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  • Writer's pictureRabbi Dr. Benji Levy

Israel's Greatest Export is its People

But for President Trump's speech, it is doubtful that the average Israeli would have heard about the annual conference of the Israel American Council (IAC) which I was privileged to take part in last week in Florida.

With nearly 4,000 people at the flagship event of an organization that works to create an American community “with Israel in its heart and Israeliness in its spirit,” I had the honor to discuss the growing involvement of the State of Israel in this arena.

I witnessed thousands of people who represent the community of Israelis in the U.S., who see themselves as part of Israeli society even when they are far from its borders. It is crucial that we, as Israelis, recognize them in that same way.

Until only a few years ago, some still allowed themselves to call our near million brothers and sisters who moved away from Israel "the fallout of weaklings," a well-known characterization by former prime minister Yitzhak Rabin.

They found it difficult to understand why the tune of Ein Li Eretz Acheret (I Have No Other Country) by Ehud Manor is not playing in these emigrants’ ears as they were leaving the home for which our ancestors longed so many years.

But globalization landed on Israel’s shores, and the Hebrew word yerida (literally meaning “descent”) has been replaced by the word "relocation" uttered with an Israeli accent. The decision to emigrate from Israel has become less extraordinary.

This group of Israelis living outside of Israel has grown without us taking much notice or making an effort to maintain a relationship with them.

This is often because the programs and events desired by Israelis do not match what the local Jewish organizations have to offer.

For example, a study published by the JDC International Center for Community Development, in partnership with Machon Kehilot - a non-profit, providing Israelis abroad with a community - reveals that "when asked about their identity, by far the most commonly-selected affiliation (of Israelis living in Europe) was 'secular' (73%)," which means that the standard programs of these local organizations do not necessarily answer the needs of this audience or appeal to them.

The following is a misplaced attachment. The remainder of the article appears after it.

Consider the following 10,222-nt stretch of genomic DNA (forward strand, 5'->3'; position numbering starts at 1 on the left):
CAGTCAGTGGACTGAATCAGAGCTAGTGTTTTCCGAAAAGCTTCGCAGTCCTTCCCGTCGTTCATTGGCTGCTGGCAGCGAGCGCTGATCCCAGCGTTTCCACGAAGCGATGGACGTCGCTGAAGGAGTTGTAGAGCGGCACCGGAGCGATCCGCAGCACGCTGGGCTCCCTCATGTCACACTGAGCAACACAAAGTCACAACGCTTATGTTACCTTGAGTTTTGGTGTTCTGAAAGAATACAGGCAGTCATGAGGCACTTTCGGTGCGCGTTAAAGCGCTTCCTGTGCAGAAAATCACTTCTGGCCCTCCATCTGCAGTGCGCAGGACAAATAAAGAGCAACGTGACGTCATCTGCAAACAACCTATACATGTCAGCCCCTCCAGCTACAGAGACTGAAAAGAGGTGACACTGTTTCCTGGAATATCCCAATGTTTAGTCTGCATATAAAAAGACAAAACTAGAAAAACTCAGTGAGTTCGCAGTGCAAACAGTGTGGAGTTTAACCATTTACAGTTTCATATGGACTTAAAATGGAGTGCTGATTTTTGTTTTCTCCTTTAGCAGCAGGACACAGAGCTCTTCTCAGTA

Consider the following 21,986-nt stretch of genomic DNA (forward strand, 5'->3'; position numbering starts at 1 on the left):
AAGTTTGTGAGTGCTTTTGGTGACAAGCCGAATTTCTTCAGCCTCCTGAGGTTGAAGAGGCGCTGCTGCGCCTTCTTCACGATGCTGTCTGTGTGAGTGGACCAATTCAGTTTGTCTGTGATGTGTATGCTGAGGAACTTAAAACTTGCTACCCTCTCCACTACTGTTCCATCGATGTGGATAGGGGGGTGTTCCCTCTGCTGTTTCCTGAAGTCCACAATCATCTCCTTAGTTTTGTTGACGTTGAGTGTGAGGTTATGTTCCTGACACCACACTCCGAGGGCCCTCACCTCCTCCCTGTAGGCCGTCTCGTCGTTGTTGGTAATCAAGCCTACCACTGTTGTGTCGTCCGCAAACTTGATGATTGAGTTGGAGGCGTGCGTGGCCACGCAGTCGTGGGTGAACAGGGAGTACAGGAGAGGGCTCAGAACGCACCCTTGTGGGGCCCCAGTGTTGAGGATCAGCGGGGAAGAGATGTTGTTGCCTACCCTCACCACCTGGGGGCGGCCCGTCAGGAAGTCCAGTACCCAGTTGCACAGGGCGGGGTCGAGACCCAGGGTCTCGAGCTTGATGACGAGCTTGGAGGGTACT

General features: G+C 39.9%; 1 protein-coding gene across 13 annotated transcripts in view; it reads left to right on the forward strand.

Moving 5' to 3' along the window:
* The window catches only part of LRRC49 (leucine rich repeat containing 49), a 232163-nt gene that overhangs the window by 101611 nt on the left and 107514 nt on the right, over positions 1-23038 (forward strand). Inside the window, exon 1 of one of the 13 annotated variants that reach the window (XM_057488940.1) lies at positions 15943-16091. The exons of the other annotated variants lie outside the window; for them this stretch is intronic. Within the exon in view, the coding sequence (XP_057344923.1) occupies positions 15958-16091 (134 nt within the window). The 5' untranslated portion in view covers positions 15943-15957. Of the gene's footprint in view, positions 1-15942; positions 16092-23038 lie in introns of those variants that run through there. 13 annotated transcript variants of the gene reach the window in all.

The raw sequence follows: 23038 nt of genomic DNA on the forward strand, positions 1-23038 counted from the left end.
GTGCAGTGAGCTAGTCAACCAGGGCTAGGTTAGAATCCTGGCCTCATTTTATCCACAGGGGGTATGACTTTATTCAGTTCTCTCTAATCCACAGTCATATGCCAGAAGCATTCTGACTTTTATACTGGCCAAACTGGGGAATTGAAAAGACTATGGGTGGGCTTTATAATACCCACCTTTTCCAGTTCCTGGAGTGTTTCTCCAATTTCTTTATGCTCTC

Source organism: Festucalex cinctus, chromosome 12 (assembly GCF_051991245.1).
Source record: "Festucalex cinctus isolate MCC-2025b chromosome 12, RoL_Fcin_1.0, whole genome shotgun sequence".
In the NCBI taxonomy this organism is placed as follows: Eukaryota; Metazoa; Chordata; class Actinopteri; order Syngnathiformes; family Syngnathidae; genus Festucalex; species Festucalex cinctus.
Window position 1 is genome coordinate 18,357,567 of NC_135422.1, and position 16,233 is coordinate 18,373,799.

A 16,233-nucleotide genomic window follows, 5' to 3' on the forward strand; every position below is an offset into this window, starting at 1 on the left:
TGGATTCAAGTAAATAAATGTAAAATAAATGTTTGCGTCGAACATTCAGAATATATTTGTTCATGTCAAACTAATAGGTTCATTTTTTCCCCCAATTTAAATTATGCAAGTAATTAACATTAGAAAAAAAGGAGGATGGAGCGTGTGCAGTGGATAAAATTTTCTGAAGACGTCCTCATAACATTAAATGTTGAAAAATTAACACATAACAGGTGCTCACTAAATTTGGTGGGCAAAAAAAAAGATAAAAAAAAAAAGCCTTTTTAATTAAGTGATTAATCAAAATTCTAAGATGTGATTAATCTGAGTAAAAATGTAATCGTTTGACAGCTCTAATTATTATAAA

Furthermore, language and cultural gaps often stand in their way to be fully integrated into the community. Many Israelis say that they would participate in more programs if they were delivered in Hebrew and in a more “Israeli” spirit.

We, as an Israeli society, have many reasons to strive for the strengthening of our relationship with Israelis living outside the country.

The primary reason for that is the ethical importance of unity, all of us being the people of one nation. Beyond that, there is immense strategic importance to the strengthening and preservation of this relationship.

As illustrated by a study undertaken by the Israeli American Council (IAC), 92% of American Israelis agree to some extent that they have to defend the image of Israel when it is faced with criticism or when it is under attack.

Seventy-two percent of them believe that only positive remarks should be presented about Israel when talking about it with members of other faiths.

Many Israelis choose to emigrate for economic or social opportunities, which often contributes significantly to the good reputation of the country.

Whether they are researchers developing a life-saving drug, entrepreneurs contributing to the world of innovation and technology, or actors starring in Hollywood's next blockbuster Diaspora Israelis are de facto ambassadors who contribute to Israel's image.

Like other groups within Israeli society such as the ultra-Orthodox, the secular, the Ashkenazi, and the Mizrahi – Israelis living abroad are a part of us.

As many in Israel work to foster a dialogue about the common bonds and collective destiny shared across the varied groups within the broader Israeli society, we must act to reinforce Israel’s shared ties with Israelis abroad.

As published on Ynet:

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